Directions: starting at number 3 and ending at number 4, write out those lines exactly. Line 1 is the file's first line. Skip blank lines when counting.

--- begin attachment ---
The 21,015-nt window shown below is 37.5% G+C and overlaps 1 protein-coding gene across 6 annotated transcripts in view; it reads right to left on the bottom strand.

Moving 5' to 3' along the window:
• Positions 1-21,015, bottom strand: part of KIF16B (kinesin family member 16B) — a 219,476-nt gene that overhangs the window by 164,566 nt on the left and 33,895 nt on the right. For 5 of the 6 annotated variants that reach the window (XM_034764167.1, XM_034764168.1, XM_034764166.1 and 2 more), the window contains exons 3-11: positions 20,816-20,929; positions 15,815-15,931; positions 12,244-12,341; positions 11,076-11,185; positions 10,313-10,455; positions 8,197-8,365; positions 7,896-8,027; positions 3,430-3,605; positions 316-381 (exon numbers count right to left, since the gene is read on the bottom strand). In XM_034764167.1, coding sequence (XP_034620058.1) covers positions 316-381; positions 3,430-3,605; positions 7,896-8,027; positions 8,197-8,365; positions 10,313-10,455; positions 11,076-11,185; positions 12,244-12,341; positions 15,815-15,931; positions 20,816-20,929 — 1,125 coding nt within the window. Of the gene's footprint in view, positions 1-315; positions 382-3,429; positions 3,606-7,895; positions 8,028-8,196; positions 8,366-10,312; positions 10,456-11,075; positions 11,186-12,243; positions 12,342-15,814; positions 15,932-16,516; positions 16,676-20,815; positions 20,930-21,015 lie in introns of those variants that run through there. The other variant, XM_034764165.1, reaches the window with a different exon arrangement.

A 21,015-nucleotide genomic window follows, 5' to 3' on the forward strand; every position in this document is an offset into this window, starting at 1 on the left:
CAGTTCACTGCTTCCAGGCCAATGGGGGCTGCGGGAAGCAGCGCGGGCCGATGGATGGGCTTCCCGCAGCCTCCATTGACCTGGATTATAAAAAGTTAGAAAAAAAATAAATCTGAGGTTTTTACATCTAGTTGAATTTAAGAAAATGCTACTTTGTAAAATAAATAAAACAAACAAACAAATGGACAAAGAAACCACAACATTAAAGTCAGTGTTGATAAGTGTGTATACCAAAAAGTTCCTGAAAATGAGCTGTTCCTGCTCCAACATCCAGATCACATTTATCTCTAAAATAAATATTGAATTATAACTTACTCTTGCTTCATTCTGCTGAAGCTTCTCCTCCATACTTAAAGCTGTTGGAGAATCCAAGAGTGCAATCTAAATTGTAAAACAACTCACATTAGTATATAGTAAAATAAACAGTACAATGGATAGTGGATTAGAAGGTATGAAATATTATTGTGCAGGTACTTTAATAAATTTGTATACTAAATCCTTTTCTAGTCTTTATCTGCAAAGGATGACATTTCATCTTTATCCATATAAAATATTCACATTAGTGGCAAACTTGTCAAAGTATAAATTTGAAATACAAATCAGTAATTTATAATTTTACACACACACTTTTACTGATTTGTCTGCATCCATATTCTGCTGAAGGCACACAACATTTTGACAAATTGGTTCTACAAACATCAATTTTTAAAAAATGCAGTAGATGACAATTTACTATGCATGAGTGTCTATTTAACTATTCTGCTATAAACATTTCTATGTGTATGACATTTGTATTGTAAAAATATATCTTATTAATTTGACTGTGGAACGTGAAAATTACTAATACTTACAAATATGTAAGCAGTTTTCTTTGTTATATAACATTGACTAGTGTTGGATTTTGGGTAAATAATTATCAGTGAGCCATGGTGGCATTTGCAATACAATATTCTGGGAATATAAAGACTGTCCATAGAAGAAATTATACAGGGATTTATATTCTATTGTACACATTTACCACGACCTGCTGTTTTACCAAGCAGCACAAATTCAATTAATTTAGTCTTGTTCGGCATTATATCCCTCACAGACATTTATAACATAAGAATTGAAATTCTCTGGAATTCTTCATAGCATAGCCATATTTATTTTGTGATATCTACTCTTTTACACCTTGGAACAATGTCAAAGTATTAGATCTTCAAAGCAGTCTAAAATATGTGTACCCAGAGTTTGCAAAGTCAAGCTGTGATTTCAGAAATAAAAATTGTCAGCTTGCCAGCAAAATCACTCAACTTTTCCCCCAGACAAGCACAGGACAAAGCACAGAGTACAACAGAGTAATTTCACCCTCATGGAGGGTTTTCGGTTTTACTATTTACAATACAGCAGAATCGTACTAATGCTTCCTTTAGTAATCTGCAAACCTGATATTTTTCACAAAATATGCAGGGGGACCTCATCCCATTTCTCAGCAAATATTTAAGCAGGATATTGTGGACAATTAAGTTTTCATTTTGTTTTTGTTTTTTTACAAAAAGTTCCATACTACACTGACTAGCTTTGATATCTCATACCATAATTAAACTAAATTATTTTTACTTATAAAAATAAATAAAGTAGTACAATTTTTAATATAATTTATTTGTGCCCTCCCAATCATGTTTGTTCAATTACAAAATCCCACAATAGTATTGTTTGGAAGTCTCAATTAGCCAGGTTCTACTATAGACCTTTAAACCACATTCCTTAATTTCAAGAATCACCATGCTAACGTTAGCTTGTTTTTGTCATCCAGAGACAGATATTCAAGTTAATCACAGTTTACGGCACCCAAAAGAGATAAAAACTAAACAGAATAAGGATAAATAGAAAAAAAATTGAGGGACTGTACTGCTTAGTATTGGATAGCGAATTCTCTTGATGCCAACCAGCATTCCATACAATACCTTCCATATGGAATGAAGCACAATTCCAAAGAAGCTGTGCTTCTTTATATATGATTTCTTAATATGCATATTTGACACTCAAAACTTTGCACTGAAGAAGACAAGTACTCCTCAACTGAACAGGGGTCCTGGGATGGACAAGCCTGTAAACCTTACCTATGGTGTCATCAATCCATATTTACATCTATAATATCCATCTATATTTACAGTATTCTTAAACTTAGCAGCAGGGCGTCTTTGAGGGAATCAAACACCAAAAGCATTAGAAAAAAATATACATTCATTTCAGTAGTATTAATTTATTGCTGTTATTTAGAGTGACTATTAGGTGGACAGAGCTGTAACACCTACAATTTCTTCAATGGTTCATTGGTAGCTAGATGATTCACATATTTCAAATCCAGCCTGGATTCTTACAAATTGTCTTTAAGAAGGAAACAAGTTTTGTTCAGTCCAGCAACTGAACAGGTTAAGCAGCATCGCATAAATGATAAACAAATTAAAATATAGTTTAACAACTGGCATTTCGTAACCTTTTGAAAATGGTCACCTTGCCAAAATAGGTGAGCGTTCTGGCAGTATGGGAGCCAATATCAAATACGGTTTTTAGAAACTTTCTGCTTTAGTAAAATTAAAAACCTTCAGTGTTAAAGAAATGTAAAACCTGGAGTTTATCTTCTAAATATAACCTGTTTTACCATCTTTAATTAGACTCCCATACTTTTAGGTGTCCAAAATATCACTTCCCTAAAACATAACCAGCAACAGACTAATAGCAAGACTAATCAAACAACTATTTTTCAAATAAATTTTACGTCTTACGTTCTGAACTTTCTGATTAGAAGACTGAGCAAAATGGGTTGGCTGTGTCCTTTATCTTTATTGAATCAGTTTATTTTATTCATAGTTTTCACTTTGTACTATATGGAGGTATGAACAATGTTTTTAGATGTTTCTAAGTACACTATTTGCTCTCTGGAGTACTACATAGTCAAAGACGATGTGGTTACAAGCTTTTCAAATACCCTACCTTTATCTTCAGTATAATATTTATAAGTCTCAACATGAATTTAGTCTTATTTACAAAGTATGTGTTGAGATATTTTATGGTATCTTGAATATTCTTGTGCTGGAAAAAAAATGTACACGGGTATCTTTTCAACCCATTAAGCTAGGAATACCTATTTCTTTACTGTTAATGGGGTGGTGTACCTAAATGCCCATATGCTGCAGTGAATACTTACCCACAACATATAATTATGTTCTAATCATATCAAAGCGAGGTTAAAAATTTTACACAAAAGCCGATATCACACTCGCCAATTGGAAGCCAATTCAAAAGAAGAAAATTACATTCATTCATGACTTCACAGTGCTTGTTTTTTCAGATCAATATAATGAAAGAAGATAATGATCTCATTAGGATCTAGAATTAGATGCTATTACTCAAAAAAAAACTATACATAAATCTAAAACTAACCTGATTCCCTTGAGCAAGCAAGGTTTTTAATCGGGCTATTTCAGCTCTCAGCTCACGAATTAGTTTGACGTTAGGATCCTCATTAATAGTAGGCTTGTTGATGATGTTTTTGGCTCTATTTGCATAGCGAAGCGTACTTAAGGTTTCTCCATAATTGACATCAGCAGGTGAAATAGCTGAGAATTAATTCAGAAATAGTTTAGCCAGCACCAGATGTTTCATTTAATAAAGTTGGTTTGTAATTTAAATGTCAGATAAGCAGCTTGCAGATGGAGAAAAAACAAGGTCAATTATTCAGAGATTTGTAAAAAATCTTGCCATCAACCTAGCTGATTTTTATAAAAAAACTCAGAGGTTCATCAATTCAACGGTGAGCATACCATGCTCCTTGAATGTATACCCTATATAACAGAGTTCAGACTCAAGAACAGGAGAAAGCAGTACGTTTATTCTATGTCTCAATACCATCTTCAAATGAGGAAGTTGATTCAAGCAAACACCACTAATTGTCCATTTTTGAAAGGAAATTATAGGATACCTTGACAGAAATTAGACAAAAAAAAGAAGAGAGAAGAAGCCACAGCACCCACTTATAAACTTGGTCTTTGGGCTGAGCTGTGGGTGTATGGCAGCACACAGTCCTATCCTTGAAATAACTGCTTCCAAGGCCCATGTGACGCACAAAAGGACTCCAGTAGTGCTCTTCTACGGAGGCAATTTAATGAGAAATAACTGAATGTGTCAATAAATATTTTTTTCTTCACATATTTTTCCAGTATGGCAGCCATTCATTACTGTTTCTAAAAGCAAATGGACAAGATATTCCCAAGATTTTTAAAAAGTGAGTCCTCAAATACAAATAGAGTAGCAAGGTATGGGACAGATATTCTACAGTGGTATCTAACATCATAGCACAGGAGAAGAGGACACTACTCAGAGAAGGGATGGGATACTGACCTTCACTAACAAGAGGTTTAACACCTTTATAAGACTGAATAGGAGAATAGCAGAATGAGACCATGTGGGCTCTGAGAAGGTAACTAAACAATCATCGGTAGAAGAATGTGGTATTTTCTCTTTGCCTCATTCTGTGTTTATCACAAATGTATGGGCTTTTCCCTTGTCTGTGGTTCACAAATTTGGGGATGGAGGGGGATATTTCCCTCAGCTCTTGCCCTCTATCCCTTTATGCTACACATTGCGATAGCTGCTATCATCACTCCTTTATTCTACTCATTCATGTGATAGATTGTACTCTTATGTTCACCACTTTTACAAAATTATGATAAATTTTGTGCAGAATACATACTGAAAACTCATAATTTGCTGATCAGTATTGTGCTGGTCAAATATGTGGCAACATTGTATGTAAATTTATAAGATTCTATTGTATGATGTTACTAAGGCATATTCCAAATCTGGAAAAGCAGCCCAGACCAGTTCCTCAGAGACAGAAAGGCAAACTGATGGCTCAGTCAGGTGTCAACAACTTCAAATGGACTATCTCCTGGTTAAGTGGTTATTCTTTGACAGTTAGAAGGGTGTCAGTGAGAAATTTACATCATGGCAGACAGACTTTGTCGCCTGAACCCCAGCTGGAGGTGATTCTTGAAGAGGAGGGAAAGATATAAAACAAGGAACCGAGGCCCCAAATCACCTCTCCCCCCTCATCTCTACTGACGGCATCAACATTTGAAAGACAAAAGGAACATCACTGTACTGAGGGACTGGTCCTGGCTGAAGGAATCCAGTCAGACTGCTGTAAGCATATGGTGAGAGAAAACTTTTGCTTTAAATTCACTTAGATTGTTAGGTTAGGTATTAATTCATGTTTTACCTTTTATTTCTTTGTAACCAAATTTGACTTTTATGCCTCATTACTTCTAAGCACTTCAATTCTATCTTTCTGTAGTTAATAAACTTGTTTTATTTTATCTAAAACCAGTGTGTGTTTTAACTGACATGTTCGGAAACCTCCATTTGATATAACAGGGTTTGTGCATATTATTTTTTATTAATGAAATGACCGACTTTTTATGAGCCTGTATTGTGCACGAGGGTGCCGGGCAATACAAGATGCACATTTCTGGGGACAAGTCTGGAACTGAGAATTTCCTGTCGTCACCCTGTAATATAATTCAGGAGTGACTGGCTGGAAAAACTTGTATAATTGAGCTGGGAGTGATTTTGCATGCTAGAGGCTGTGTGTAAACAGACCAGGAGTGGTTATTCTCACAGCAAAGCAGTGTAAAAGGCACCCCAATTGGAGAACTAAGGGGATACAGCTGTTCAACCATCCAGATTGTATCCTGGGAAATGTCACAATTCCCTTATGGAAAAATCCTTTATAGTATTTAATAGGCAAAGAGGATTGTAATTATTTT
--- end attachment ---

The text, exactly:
• Positions 1-21,015, bottom strand: part of KIF16B (kinesin family member 16B) — a 219,476-nt gene that overhangs the window by 164,566 nt on the left and 33,895 nt on the right. For 5 of the 6 annotated variants that reach the window (XM_034764167.1, XM_034764168.1, XM_034764166.1 and 2 more), the window contains exons 3-11: positions 20,816-20,929; positions 15,815-15,931; positions 12,244-12,341; positions 11,076-11,185; positions 10,313-10,455; positions 8,197-8,365; positions 7,896-8,027; positions 3,430-3,605; positions 316-381 (exon numbers count right to left, since the gene is read on the bottom strand). In XM_034764167.1, coding sequence (XP_034620058.1) covers positions 316-381; positions 3,430-3,605; positions 7,896-8,027; positions 8,197-8,365; positions 10,313-10,455; positions 11,076-11,185; positions 12,244-12,341; positions 15,815-15,931; positions 20,816-20,929 — 1,125 coding nt within the window. Of the gene's footprint in view, positions 1-315; positions 382-3,429; positions 3,606-7,895; positions 8,028-8,196; positions 8,366-10,312; positions 10,456-11,075; positions 11,186-12,243; positions 12,342-15,814; positions 15,932-16,516; positions 16,676-20,815; positions 20,930-21,015 lie in introns of those variants that run through there. The other variant, XM_034764165.1, reaches the window with a different exon arrangement.

A 21,015-nucleotide genomic window follows, 5' to 3' on the forward strand; every position in this document is an offset into this window, starting at 1 on the left: